Unification realities make Germans wary of bailout toll
There are two big lessons Germans have taken away from unification. The first is that initial cost estimates were far too low. The bulk of the expense has come from automatic transfers, in particular social welfare spending. This is due to the fact that, compared with the west, the former east Germany takes in little in taxes and is faced with high pension and unemployment payments.
While the current efforts to end the euro crisis focus on loans, not one-sided transfers, it has not escaped Germans that the conditionalities attached to these loans imply an ever-closer integration of the euro area. A close fiscal union might bring automaticities in social spending similar to those in Germany’s recent history. Many Germans remain to be convinced that the pattern in tax receipts and government spending has changed permanently in the crisis countries.
They worry that the rescue funds discussed today will again turn out to have been only the tip of the iceberg.
The second lesson is that similarities between west and east were overestimated – even 22 years after unification, the two are still clearly distinct.
Politically, the old GDR’s landscape differs from that of the west, with far-left and far-right parties finding sizable support. And economically and socially, the idea that its industrious citizens would turn the former GDR quickly into a mirror image of western Germany has proved wrong.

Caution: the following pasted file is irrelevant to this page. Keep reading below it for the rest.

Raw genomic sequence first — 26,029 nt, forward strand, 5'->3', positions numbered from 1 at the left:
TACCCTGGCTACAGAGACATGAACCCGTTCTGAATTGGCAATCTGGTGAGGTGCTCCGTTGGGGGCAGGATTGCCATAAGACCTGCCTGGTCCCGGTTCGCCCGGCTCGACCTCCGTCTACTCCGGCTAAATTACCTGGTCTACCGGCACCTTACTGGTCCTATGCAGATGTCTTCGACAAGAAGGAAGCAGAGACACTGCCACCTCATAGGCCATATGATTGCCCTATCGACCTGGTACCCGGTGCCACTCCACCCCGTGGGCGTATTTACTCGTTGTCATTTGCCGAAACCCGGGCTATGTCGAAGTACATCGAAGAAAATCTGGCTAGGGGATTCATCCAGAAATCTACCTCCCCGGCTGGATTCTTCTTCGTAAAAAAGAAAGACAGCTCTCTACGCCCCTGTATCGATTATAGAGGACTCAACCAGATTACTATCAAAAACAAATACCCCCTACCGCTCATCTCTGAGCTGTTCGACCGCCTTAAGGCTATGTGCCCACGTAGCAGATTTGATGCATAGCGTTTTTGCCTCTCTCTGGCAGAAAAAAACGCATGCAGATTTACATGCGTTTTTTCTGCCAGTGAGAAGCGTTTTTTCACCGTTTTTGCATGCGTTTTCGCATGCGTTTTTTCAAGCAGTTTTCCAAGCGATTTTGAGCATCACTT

Of course, it is not opportune politically to point out these differences, which helps explain why the experience of unification does not feature in the official discussion of how to end the euro-zone crisis.
Privately, however, Germans are acutely aware of the slow adjustment in the east. This feeds their fear that the crisis countries’ ability to reform is being overestimated as well.
Obviously, the EU member states in difficulty are market economies and thus more similar to western Germany than the old east was.
Nevertheless, many Germans wonder whether it will be possible to restore competitiveness and thus decrease unemployment. And if so, how fast? And beyond economics, can one expect the support for non-centre parties to decline? Unification has taught the Germans to be wary of high hopes.
Petra Gerlach-Kristen is associate research professor at the Economic and Social Research Institute